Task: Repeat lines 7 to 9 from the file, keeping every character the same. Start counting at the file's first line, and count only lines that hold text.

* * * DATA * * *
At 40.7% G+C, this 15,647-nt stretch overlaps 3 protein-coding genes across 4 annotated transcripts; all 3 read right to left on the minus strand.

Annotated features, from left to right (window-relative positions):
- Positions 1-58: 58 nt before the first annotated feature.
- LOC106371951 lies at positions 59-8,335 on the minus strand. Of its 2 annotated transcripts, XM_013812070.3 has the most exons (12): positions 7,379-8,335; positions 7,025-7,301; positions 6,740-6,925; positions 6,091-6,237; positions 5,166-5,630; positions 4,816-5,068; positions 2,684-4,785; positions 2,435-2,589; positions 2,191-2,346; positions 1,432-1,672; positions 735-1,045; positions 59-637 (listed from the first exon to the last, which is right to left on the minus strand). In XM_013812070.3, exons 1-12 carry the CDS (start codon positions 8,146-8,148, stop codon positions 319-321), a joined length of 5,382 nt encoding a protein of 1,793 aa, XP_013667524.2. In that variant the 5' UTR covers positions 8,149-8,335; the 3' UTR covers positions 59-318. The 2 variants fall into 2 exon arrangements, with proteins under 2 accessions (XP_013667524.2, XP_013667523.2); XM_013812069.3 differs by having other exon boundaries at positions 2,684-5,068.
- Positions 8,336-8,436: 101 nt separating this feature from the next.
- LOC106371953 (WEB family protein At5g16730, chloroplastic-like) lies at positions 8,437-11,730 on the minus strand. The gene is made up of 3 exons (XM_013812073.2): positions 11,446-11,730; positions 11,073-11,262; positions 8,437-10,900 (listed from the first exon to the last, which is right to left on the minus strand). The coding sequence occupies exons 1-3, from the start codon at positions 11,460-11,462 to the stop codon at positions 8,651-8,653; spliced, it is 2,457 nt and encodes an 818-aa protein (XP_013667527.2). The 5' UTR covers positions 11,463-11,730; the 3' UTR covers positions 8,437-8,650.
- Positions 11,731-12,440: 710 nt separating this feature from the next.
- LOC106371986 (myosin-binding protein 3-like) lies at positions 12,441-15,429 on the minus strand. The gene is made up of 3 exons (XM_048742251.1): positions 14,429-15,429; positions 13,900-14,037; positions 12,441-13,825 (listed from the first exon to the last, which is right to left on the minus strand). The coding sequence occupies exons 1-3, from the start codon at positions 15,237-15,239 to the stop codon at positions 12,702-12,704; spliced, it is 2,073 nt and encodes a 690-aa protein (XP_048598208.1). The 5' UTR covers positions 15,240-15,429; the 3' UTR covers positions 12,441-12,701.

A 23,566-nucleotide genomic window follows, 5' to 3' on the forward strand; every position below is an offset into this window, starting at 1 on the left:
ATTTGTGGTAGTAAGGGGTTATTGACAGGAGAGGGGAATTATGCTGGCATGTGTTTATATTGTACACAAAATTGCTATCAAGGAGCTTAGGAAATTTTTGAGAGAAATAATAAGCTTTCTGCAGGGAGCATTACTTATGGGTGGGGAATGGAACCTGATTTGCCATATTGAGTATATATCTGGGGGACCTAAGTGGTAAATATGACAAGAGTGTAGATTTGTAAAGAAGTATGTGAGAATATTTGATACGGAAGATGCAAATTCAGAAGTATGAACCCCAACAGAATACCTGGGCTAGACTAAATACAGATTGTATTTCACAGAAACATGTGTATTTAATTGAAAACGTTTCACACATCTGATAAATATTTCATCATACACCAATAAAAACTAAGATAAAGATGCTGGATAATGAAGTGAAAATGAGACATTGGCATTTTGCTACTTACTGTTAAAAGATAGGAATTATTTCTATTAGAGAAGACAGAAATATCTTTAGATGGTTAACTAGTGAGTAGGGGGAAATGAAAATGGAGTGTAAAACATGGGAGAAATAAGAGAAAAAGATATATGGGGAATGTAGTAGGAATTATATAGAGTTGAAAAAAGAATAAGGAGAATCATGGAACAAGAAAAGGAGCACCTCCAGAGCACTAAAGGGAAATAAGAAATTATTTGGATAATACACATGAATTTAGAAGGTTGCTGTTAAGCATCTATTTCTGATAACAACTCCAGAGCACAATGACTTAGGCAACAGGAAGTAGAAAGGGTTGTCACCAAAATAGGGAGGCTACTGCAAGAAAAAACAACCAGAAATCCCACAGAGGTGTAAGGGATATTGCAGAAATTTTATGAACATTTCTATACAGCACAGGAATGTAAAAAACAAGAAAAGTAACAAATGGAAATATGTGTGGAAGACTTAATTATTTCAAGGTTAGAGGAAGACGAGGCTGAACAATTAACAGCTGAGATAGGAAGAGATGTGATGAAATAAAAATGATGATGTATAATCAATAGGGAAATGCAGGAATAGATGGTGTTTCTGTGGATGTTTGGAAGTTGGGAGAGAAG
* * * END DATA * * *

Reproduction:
- Positions 11,731-12,440: 710 nt separating this feature from the next.
- LOC106371986 (myosin-binding protein 3-like) lies at positions 12,441-15,429 on the minus strand. The gene is made up of 3 exons (XM_048742251.1): positions 14,429-15,429; positions 13,900-14,037; positions 12,441-13,825 (listed from the first exon to the last, which is right to left on the minus strand). The coding sequence occupies exons 1-3, from the start codon at positions 15,237-15,239 to the stop codon at positions 12,702-12,704; spliced, it is 2,073 nt and encodes a 690-aa protein (XP_048598208.1). The 5' UTR covers positions 15,240-15,429; the 3' UTR covers positions 12,441-12,701.

A 23,566-nucleotide genomic window follows, 5' to 3' on the forward strand; every position below is an offset into this window, starting at 1 on the left: